Notating Stems, Flags, and Beams

As we learned previously, notes that have stems can have their stems go either up or down. Choosing the direction can be a bit complicated, but there are some general best practices for choosing stem direction that we will adopt for this course. Thankfully, when using notation software, these rules are applied automatically, but we should also be able to write notation by hand when necessary. Our first rule is that the stem is placed on the right side of the notehead when the stem goes up, and the left side of the notehead when the stem faces down, this is always the case. Our second rule is more general: when the notes appear below the middle staff line, the stems go up, when the notes appear on or above the middle line, the stems go down. This rule has the benefit of keeping as much of the stem inside the five-line staff as possible.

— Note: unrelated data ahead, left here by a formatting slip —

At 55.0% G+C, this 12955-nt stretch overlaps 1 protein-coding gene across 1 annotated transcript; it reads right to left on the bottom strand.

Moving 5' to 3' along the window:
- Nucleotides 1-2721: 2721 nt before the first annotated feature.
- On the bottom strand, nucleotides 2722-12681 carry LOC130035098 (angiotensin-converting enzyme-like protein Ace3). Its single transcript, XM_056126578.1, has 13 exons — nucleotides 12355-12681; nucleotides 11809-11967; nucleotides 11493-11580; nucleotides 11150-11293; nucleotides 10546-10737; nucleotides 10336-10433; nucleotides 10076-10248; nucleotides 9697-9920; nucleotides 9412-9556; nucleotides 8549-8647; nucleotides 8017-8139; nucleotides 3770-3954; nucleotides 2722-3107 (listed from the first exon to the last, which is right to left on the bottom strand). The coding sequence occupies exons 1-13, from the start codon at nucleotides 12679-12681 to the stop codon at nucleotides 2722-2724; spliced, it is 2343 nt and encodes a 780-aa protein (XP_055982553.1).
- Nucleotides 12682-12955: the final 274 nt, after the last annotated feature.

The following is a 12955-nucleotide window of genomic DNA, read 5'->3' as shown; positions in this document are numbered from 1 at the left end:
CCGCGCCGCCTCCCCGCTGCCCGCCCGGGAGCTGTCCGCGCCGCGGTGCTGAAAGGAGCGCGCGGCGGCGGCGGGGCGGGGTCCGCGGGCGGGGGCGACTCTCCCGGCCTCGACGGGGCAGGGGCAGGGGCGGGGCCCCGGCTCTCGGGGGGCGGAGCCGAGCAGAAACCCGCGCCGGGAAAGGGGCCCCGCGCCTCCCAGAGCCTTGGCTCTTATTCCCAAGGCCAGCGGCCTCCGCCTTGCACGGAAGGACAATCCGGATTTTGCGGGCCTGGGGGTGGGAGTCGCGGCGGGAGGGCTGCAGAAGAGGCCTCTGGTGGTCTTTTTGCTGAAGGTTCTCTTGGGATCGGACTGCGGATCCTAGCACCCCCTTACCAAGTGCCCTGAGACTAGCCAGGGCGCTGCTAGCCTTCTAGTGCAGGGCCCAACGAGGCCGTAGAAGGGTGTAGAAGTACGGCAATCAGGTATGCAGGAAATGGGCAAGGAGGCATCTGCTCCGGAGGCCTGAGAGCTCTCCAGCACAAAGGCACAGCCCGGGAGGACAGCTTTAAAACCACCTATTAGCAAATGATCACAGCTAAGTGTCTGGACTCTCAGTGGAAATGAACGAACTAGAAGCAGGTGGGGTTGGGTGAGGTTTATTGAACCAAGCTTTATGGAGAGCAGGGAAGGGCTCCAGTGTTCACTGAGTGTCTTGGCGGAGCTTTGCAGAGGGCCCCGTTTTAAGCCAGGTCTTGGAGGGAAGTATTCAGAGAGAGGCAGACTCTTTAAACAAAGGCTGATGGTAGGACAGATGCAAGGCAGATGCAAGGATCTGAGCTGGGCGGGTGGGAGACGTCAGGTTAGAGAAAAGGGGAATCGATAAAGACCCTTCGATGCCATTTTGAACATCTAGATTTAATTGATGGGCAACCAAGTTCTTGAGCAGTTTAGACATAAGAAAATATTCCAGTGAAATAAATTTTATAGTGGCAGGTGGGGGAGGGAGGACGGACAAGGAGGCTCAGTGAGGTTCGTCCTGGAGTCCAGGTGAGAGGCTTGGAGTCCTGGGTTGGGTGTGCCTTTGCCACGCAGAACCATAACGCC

Flags are very straightforward, they are always placed to the right of the stem, and are drawn from the end of the stem towards the notehead.
As you can see in the graphic above, notes with different stem directions present a bit of a problem when we need to beam them together. We do not want a diagonal beam to connect the notes, as this is confusing to the eye. Instead, we flip the stem on some of the notes so that the beamed group of notes have their stems all pointing in the same direction. We then just have a couple of best practices to help decide which stems to flip. The first general idea is that majority rules. In other words, if we have two stems-up and one stem-down note, we go with the majority and flip the stem-down note's stem to match the others. The second is that if we have equal numbers of up and down stems, it's up to the person notating to choose which direction looks best.

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